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“Sophia, as you well know, followed me to India. She was as innocent as gay; but, unfortunately for us both, as gay as innocent. My own manners were partly formed by studies I had forsaken, and habits of seclusion, not quite consistent with my situation as commandant of a regiment, in a country where universal hospitality is offered and expected by every settler claiming the rank of a gentleinan. In a moment of peculiar pres. sure, (you know how hard we were sometimes run to obtain white faces to coun. tenance our line of battle) a young man, named Brown, joined our regiment as a volunteer, and, finding the military duty more to his fancy than commerce, in which he had been engaged, remained with us as a cadet.-Let me do my unhappy victim justice-he behaved with such gallantry on every occasion that offered, that the first vacant commission was considered as his due. I was absent for some weeks upon' a distant expedition ;-when I returned, I found this young fellow esta. blished quite as the friend of the house, and habitual attendant of my wife and daughter. It was an arrangement which displeased me in many particulars, though no objection could be made to his manners or character_Yet I might have been reconciled to his familiarity in my family, but for the suggestions of another. If you read over-what I never dare open--the play of Othello, you will have some idea of what followed-I mean of my motives—my actions, thank God! were less reprehensible. There was another cadet ambitious of the vacant situa. tion. He called my attention to what he led me to term coquetry between my wife and this young man. Sophia was virtuous, but proud of her virtue; and, irritated by my. jealousy, she was so imprudent.as to press and encourage an intimacy which she saw I disapproved and regarded with suspicion. Between Brown and me there existed a sort of internal dislike. He made
an effort or two to overcome my prejudice; but, prepossessed as I was, I placed them to a wrong motive. Feeling himself repulsed, and with scorn, he desisted; and as he was without family and friends, he was naturally more watchful of the des portment of one who had both. ; . .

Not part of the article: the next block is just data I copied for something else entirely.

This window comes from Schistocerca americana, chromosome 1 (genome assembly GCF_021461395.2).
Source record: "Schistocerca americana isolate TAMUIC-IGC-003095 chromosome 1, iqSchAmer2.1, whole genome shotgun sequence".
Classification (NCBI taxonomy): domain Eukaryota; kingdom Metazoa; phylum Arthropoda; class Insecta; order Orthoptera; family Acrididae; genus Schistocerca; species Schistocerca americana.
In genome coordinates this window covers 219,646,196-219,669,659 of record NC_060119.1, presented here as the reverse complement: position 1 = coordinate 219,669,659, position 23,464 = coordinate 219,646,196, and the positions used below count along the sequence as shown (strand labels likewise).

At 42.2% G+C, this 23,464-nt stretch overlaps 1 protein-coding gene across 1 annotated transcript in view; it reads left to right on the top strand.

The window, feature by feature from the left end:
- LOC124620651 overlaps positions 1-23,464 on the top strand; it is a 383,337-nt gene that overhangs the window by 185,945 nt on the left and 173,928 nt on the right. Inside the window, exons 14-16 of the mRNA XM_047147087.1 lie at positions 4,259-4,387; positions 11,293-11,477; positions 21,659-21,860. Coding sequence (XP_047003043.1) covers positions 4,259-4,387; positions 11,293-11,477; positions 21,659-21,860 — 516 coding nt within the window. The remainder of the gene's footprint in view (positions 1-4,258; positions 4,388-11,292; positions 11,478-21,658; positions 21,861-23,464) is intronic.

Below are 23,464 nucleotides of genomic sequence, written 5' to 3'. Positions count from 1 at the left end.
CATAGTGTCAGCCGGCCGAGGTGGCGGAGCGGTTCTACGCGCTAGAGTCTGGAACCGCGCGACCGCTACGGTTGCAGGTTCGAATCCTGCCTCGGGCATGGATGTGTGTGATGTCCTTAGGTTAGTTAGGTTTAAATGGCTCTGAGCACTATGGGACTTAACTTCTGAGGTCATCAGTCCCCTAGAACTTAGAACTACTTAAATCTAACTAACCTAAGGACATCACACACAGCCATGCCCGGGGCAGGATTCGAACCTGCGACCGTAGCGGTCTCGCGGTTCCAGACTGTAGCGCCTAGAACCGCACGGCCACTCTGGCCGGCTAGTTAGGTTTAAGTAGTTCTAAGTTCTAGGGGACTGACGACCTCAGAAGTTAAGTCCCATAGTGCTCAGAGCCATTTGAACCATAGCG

“ It is odd with what torture I write this letter. I feel inclined, nevertheless, to protract the operation, just as if my doing so could put off the catastrophe which has long embittered my life. But
- it must be told, and it shall be told briefly. . .
“My wife, though no longer young, was still eminently handsome, and let me say thus far in my own justification-she was fond of being thought so. I am repeating what I said before. In a word, of her virtue I never entertained a doubt; but, pushed on by the artful suggestions of Archer, I thought she cared little for my peace of mind, and that the young fellow, Brown, paid his attentions in my
despite, and in defiance of me. He perhaps considered me, on his part, as an oppressive aristocratic man, who made my rank in society, and in the army, the means of galling those whom circumstances placed beneath me. And if he discovered my silly jealousy, he probably considered the fretting me in that sore point of my character, as one means of avenging the petty indignities to which I had it in my power to subject him. Yet an acute friend of mine gave a more harmless, or at least a less offensive, construc. tion to his attentions, which he conceived to be meant for my daughter Julia, though immediately addressed to propiti. ate the influence of her mother. This could have been no very flattering or pleasing enterprise on the part of an obscure and nameless young man; but I could not have been offended at this folly as I was at the higher degree of presumption I suspected. Offended, however, I was, and in a mortal degree.
“A very slight spark will kindle a flame where every thing lies open to catch it. 'n I have absolutely forgot the proximate a cause of quarrel, but it was some trifle. which occurred at the card-table, which occasioned high words and a challenge. We met in the morning beyond the walls and esplanade of the fortress which I then commanded, on the frontiers of the set , tlement. This was arranged for Brown's ..' safety had he escaped. I almost wish he had, though at my own expence; but he fell by the first fire. We strove to assist : him, but some of these Looties, a species » of native banditti who were always on the watch for prey, poured in upon us. si Archer and I gained our horses with dif- i ficulty, and cut our way through them after a hard conflict, in the course of which he received some desperate wounds. To complete the misfortunes of this miserable day, my wife, who suspected the design with which I left the fortress, had or. dered her palanquin to follow me, and was